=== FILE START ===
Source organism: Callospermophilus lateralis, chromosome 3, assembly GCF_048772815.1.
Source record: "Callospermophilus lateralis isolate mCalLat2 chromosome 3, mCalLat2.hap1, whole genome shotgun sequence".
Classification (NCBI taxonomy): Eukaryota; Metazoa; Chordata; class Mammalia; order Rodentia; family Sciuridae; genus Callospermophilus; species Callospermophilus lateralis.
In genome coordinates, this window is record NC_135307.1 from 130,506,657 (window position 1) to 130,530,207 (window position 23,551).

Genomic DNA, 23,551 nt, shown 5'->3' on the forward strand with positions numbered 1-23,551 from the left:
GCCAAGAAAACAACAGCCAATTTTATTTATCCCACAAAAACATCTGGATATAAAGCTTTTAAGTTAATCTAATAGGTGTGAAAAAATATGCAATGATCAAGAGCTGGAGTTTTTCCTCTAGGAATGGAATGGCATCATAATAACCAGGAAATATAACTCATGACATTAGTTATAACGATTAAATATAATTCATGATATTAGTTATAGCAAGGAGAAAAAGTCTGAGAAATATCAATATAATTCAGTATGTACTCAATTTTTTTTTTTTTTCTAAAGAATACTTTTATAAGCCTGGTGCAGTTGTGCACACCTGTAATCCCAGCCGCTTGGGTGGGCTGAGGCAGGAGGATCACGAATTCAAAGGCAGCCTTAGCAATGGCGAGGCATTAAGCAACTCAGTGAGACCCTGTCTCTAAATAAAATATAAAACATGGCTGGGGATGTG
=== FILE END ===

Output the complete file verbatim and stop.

Source organism: Callospermophilus lateralis, chromosome 3, assembly GCF_048772815.1.
Source record: "Callospermophilus lateralis isolate mCalLat2 chromosome 3, mCalLat2.hap1, whole genome shotgun sequence".
Classification (NCBI taxonomy): Eukaryota; Metazoa; Chordata; class Mammalia; order Rodentia; family Sciuridae; genus Callospermophilus; species Callospermophilus lateralis.
In genome coordinates, this window is record NC_135307.1 from 130,506,657 (window position 1) to 130,530,207 (window position 23,551).

Genomic DNA, 23,551 nt, shown 5'->3' on the forward strand with positions numbered 1-23,551 from the left:
GCCAAGAAAACAACAGCCAATTTTATTTATCCCACAAAAACATCTGGATATAAAGCTTTTAAGTTAATCTAATAGGTGTGAAAAAATATGCAATGATCAAGAGCTGGAGTTTTTCCTCTAGGAATGGAATGGCATCATAATAACCAGGAAATATAACTCATGACATTAGTTATAACGATTAAATATAATTCATGATATTAGTTATAGCAAGGAGAAAAAGTCTGAGAAATATCAATATAATTCAGTATGTACTCAATTTTTTTTTTTTTTCTAAAGAATACTTTTATAAGCCTGGTGCAGTTGTGCACACCTGTAATCCCAGCCGCTTGGGTGGGCTGAGGCAGGAGGATCACGAATTCAAAGGCAGCCTTAGCAATGGCGAGGCATTAAGCAACTCAGTGAGACCCTGTCTCTAAATAAAATATAAAACATGGCTGGGGATGTG